Tin deposits in the Black Range district
Charles H. Maxwell, Eugene E. Foord, Mariel R. Oakman, and D. B. Harvey

Abstract:

The Black Range tin district is in the eastern part of the Datil—Mogollon volcanic field, in Catron and Sierra Counties, southwestern New Mexico. Host for the tin deposits is the Oligocene Taylor Creek Rhyolite and associated pyroclastic rocks. The high-silica, I-type rhyolite is peraluminous, moderately evolved, contains about 1% normative corundum, and normative albite plus anorthite about equal to orthoclase. The rhyolite is porphyritic, with sanidine and quartz phenocrysts. Tin was deposited in a near-surface volcanic environment characterized by extreme temperature and pressure gradients. Conditions of tin deposition were variable from locality to locality, ranging from high-temperature, vapor-dominated systems to low-temperature and pressure, fluid-dominated systems. Cassiterite occurs in lithophysae and miarolitic cavities, in gash veins and veinlets, in veins and stockworks of reticulate veinlets, and disseminated in altered rock. The most abundant form of cassiterite is wood-tin. Nearly as abundant is dark-red cassiterite, pseudomorphic after hematite, and in bladed aggregates intergrown with hematite. Less common are euhedral crystals or aggregates of crystals. The cassiterite  varies from essentially pure SnO2 to material with as much as 10 wt% of Fe, Sb, As, Zn, In, Si, and other elements. Commonly associated minerals include hematite, pseudobrookite, bixbyite, topaz, sanidine, clinopyroxene , durangite , beudandite , hidalgoite, jarosite , alunite , heuIandite , cristobalite , tridymite , quartz, chalcedony, opal, fluorite, cryptomelane, smectite, todorokite, and varlamoffite. Very sparse amounts of several new antimonates, arsenates, and fluoroarsenates occur at at least one locality. Almost all of the tin produced in the district was wood-tin nuggets from placer or colluvial deposits. A small proportion of the tin apparently was derived from flow domes, but the majority most likely came from conduit and underlying intrusives. Deuteric fluids from these intrusives may have interacted to varying extent with meteoric ground water. Some of the wood-tin is of supergene origin.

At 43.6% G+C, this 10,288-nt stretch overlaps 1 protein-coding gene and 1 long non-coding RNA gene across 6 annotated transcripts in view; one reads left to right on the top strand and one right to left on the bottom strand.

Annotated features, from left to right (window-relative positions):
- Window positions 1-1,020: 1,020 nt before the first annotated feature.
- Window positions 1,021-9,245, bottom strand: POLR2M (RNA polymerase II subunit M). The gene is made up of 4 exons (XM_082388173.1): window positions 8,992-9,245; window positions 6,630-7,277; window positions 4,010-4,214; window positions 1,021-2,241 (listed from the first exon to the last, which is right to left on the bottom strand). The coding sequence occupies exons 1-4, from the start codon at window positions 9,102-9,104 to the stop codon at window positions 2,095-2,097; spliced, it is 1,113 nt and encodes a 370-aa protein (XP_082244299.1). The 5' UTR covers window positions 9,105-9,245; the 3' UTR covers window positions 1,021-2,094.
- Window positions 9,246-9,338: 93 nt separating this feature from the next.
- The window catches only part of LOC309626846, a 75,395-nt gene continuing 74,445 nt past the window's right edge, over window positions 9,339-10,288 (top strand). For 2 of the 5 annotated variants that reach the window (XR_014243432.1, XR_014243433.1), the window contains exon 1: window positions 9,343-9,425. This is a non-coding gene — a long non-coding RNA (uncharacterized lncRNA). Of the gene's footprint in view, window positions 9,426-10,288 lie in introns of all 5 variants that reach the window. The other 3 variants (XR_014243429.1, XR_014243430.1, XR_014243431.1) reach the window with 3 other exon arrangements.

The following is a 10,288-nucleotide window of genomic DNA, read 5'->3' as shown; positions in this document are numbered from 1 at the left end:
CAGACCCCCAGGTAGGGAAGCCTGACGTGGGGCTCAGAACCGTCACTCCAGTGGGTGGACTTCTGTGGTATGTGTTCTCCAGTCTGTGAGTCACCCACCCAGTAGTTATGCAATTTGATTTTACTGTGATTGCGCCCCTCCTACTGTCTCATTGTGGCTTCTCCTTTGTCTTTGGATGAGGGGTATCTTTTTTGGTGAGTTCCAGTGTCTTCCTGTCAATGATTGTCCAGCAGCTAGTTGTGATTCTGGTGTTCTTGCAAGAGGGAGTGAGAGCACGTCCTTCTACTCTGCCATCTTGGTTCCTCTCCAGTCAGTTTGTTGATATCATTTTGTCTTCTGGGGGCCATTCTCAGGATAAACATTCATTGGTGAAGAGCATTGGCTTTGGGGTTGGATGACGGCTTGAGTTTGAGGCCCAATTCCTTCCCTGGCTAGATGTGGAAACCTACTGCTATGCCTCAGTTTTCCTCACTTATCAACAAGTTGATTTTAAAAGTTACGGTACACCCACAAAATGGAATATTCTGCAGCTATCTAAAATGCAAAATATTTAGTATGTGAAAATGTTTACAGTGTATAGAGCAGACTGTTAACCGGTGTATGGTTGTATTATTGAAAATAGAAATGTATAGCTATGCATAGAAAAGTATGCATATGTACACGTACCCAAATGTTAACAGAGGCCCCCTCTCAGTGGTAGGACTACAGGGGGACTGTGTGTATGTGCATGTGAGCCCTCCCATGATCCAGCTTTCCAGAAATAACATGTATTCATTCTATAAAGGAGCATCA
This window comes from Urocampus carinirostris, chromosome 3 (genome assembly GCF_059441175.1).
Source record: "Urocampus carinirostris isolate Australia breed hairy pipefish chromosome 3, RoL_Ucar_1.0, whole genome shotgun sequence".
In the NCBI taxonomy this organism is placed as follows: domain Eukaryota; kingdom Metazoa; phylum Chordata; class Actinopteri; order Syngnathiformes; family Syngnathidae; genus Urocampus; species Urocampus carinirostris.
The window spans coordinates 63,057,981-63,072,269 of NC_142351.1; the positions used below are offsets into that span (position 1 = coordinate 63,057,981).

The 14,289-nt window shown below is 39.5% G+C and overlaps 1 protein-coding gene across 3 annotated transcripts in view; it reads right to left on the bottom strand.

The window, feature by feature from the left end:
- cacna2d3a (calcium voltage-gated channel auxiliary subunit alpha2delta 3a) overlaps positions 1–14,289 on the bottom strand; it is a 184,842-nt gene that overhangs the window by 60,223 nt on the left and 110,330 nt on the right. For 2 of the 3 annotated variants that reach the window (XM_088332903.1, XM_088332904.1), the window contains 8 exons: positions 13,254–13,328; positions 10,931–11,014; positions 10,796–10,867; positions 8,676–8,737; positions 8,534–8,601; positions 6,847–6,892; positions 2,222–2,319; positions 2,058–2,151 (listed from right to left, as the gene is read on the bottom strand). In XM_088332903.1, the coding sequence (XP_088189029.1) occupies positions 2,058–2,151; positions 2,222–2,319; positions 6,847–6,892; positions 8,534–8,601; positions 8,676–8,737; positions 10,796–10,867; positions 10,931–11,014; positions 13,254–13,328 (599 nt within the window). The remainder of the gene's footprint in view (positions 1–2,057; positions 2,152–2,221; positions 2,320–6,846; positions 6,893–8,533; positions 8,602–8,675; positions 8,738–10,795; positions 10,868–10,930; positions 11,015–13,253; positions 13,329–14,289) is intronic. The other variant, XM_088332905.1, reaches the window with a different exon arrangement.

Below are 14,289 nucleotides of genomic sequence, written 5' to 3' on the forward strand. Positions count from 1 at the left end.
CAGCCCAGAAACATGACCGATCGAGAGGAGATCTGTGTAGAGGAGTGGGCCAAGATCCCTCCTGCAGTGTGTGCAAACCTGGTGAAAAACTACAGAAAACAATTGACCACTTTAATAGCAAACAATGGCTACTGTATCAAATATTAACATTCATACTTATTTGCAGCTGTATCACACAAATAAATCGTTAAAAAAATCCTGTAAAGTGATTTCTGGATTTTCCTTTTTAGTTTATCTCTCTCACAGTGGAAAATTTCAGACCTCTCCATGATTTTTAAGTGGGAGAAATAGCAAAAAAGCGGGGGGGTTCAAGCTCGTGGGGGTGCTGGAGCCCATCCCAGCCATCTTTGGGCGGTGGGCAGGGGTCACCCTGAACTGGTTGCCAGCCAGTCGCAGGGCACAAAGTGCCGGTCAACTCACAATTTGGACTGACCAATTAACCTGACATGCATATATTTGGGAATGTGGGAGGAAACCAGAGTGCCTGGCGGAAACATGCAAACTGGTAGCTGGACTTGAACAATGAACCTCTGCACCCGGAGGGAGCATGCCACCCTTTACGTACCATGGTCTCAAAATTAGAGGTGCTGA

Citation:

  1. Maxwell, Charles H.; Foord, Eugene E.; Oakman, Mariel R.; Harvey, D. B., 1986, Tin deposits in the Black Range district, in: Truth or Consequences region, Clemons, R. E.; King, W. E.; Mack, G. H., New Mexico Geological Society, Guidebook, 37th Field Conference, pp. 273-281.

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